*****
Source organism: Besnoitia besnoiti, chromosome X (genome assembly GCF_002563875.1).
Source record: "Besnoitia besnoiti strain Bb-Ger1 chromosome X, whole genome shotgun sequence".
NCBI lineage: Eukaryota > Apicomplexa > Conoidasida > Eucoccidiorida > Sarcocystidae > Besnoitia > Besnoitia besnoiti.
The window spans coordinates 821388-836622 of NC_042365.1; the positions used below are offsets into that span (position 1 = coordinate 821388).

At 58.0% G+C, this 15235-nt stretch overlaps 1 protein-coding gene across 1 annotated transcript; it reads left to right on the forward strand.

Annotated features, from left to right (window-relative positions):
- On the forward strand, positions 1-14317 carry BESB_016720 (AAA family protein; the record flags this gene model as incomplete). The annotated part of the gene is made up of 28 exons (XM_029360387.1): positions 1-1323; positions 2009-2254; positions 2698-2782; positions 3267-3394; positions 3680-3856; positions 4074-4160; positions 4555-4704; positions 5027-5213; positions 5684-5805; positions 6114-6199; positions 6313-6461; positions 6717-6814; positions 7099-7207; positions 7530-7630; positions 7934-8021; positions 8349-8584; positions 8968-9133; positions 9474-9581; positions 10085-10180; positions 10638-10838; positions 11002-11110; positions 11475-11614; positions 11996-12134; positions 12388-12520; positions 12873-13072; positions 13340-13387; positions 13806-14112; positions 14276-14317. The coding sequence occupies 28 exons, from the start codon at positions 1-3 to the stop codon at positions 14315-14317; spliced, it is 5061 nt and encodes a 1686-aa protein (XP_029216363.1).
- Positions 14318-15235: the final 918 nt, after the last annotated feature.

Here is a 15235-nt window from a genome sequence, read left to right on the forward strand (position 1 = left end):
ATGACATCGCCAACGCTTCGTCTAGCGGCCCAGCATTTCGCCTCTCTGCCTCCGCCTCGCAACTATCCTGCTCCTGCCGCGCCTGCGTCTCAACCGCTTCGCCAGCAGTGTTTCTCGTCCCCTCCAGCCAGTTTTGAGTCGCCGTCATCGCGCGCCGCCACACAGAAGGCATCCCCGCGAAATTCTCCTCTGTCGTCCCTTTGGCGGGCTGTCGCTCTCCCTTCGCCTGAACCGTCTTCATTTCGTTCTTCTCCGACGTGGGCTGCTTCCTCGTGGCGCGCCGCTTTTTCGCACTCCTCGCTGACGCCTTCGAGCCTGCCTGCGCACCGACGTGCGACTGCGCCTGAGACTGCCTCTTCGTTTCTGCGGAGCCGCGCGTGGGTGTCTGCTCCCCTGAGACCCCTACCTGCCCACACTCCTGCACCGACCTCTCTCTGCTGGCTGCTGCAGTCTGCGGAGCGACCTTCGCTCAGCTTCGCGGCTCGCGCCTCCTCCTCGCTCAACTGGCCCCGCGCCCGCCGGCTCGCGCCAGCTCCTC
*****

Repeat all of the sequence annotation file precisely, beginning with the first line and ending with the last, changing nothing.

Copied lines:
Source organism: Besnoitia besnoiti, chromosome X (genome assembly GCF_002563875.1).
Source record: "Besnoitia besnoiti strain Bb-Ger1 chromosome X, whole genome shotgun sequence".
NCBI lineage: Eukaryota > Apicomplexa > Conoidasida > Eucoccidiorida > Sarcocystidae > Besnoitia > Besnoitia besnoiti.
The window spans coordinates 821388-836622 of NC_042365.1; the positions used below are offsets into that span (position 1 = coordinate 821388).

At 58.0% G+C, this 15235-nt stretch overlaps 1 protein-coding gene across 1 annotated transcript; it reads left to right on the forward strand.

Annotated features, from left to right (window-relative positions):
- On the forward strand, positions 1-14317 carry BESB_016720 (AAA family protein; the record flags this gene model as incomplete). The annotated part of the gene is made up of 28 exons (XM_029360387.1): positions 1-1323; positions 2009-2254; positions 2698-2782; positions 3267-3394; positions 3680-3856; positions 4074-4160; positions 4555-4704; positions 5027-5213; positions 5684-5805; positions 6114-6199; positions 6313-6461; positions 6717-6814; positions 7099-7207; positions 7530-7630; positions 7934-8021; positions 8349-8584; positions 8968-9133; positions 9474-9581; positions 10085-10180; positions 10638-10838; positions 11002-11110; positions 11475-11614; positions 11996-12134; positions 12388-12520; positions 12873-13072; positions 13340-13387; positions 13806-14112; positions 14276-14317. The coding sequence occupies 28 exons, from the start codon at positions 1-3 to the stop codon at positions 14315-14317; spliced, it is 5061 nt and encodes a 1686-aa protein (XP_029216363.1).
- Positions 14318-15235: the final 918 nt, after the last annotated feature.

Here is a 15235-nt window from a genome sequence, read left to right on the forward strand (position 1 = left end):
ATGACATCGCCAACGCTTCGTCTAGCGGCCCAGCATTTCGCCTCTCTGCCTCCGCCTCGCAACTATCCTGCTCCTGCCGCGCCTGCGTCTCAACCGCTTCGCCAGCAGTGTTTCTCGTCCCCTCCAGCCAGTTTTGAGTCGCCGTCATCGCGCGCCGCCACACAGAAGGCATCCCCGCGAAATTCTCCTCTGTCGTCCCTTTGGCGGGCTGTCGCTCTCCCTTCGCCTGAACCGTCTTCATTTCGTTCTTCTCCGACGTGGGCTGCTTCCTCGTGGCGCGCCGCTTTTTCGCACTCCTCGCTGACGCCTTCGAGCCTGCCTGCGCACCGACGTGCGACTGCGCCTGAGACTGCCTCTTCGTTTCTGCGGAGCCGCGCGTGGGTGTCTGCTCCCCTGAGACCCCTACCTGCCCACACTCCTGCACCGACCTCTCTCTGCTGGCTGCTGCAGTCTGCGGAGCGACCTTCGCTCAGCTTCGCGGCTCGCGCCTCCTCCTCGCTCAACTGGCCCCGCGCCCGCCGGCTCGCGCCAGCTCCTC